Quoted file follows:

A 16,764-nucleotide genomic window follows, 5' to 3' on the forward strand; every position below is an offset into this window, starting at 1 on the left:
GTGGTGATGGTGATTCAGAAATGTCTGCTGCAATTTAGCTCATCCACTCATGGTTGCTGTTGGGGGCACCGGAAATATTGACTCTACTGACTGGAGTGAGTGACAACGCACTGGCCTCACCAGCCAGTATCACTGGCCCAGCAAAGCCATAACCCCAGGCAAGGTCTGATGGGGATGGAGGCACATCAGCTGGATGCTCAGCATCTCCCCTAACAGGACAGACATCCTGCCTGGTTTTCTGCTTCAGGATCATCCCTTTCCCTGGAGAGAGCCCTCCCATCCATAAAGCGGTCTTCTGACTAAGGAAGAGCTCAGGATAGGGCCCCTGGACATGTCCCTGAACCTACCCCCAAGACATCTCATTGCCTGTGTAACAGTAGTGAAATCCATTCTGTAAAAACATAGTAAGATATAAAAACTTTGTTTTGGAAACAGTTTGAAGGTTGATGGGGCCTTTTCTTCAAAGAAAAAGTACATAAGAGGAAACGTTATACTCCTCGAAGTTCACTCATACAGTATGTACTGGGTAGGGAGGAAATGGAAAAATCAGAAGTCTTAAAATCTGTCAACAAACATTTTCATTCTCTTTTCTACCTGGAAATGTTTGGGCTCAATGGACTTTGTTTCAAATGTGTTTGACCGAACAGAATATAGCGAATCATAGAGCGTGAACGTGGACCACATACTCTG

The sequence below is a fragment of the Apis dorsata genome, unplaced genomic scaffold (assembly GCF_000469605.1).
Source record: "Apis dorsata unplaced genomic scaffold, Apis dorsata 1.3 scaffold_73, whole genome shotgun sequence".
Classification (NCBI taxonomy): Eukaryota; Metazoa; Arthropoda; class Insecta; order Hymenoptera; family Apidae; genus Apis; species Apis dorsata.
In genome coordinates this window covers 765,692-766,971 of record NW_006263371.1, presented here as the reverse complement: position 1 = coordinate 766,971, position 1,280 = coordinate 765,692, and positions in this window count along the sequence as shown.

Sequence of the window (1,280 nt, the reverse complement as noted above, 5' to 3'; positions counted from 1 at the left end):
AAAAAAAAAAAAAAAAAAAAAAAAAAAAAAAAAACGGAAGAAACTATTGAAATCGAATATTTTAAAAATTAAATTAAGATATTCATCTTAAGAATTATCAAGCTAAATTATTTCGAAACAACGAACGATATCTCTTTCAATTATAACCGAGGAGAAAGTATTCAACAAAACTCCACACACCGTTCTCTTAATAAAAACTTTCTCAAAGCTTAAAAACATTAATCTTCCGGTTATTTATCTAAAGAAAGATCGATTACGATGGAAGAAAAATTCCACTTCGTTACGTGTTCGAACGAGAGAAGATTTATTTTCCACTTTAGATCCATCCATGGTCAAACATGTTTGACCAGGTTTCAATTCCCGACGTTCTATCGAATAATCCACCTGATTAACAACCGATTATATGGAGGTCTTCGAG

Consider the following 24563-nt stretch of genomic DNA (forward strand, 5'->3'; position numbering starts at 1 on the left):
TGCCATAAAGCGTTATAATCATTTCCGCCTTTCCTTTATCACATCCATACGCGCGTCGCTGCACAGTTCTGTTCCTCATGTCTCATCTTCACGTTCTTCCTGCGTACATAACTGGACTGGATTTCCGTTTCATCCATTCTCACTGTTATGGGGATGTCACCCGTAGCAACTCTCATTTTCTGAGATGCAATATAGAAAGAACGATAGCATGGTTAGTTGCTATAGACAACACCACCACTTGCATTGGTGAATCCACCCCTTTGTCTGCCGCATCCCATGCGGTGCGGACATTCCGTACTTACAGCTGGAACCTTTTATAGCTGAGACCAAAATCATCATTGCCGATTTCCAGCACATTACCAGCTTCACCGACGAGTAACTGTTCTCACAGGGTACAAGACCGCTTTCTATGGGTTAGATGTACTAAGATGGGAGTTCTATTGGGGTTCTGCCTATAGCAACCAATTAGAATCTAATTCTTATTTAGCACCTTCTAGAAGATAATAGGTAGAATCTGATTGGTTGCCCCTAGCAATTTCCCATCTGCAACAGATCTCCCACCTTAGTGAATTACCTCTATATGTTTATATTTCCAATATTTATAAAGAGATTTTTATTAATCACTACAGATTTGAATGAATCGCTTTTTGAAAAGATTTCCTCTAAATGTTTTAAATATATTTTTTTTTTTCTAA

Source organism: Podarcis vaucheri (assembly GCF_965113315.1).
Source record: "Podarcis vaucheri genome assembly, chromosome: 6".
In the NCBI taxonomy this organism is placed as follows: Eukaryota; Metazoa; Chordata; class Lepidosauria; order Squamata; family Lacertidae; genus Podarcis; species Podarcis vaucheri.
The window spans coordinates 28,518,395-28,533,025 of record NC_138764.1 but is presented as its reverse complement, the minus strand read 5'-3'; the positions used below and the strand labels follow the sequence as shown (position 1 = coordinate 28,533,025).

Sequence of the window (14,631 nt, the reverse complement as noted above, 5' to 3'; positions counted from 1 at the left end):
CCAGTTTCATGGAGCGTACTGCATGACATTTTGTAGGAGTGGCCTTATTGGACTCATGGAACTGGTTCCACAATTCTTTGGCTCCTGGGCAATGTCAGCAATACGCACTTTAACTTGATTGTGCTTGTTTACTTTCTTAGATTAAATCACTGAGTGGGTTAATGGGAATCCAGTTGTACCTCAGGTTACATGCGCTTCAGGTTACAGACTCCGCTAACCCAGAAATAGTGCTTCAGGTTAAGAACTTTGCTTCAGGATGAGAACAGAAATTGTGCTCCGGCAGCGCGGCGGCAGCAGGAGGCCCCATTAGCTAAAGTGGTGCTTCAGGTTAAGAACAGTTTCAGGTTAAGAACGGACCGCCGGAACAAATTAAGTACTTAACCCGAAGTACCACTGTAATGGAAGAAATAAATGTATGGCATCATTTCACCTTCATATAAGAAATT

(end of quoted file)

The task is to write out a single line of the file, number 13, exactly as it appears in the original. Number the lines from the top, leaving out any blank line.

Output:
In the NCBI taxonomy this organism is placed as follows: Eukaryota; Metazoa; Chordata; class Lepidosauria; order Squamata; family Lacertidae; genus Podarcis; species Podarcis vaucheri.